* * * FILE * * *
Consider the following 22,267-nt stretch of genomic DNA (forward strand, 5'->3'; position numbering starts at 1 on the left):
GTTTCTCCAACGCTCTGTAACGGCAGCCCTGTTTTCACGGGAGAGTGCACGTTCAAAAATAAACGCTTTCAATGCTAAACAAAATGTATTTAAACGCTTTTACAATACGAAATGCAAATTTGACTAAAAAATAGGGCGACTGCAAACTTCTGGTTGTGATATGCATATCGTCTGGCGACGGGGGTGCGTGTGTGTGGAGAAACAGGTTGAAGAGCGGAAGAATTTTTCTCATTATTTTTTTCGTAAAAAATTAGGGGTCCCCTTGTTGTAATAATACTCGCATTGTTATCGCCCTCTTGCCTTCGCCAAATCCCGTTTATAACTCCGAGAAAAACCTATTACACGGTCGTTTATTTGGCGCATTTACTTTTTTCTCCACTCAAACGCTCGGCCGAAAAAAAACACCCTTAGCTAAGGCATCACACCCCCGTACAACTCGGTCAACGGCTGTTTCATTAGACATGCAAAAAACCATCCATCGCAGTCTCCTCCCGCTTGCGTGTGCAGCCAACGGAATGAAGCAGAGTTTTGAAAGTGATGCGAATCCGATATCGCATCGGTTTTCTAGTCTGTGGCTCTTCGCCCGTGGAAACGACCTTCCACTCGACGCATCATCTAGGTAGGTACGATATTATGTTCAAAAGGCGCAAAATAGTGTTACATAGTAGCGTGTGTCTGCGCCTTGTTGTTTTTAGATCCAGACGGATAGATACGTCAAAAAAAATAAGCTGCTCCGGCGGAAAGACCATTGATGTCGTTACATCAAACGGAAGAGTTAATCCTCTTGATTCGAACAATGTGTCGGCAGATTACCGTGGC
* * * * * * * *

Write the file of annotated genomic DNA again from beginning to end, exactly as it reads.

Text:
Consider the following 22,267-nt stretch of genomic DNA (forward strand, 5'->3'; position numbering starts at 1 on the left):
GTTTCTCCAACGCTCTGTAACGGCAGCCCTGTTTTCACGGGAGAGTGCACGTTCAAAAATAAACGCTTTCAATGCTAAACAAAATGTATTTAAACGCTTTTACAATACGAAATGCAAATTTGACTAAAAAATAGGGCGACTGCAAACTTCTGGTTGTGATATGCATATCGTCTGGCGACGGGGGTGCGTGTGTGTGGAGAAACAGGTTGAAGAGCGGAAGAATTTTTCTCATTATTTTTTTCGTAAAAAATTAGGGGTCCCCTTGTTGTAATAATACTCGCATTGTTATCGCCCTCTTGCCTTCGCCAAATCCCGTTTATAACTCCGAGAAAAACCTATTACACGGTCGTTTATTTGGCGCATTTACTTTTTTCTCCACTCAAACGCTCGGCCGAAAAAAAACACCCTTAGCTAAGGCATCACACCCCCGTACAACTCGGTCAACGGCTGTTTCATTAGACATGCAAAAAACCATCCATCGCAGTCTCCTCCCGCTTGCGTGTGCAGCCAACGGAATGAAGCAGAGTTTTGAAAGTGATGCGAATCCGATATCGCATCGGTTTTCTAGTCTGTGGCTCTTCGCCCGTGGAAACGACCTTCCACTCGACGCATCATCTAGGTAGGTACGATATTATGTTCAAAAGGCGCAAAATAGTGTTACATAGTAGCGTGTGTCTGCGCCTTGTTGTTTTTAGATCCAGACGGATAGATACGTCAAAAAAAATAAGCTGCTCCGGCGGAAAGACCATTGATGTCGTTACATCAAACGGAAGAGTTAATCCTCTTGATTCGAACAATGTGTCGGCAGATTACCGTGGC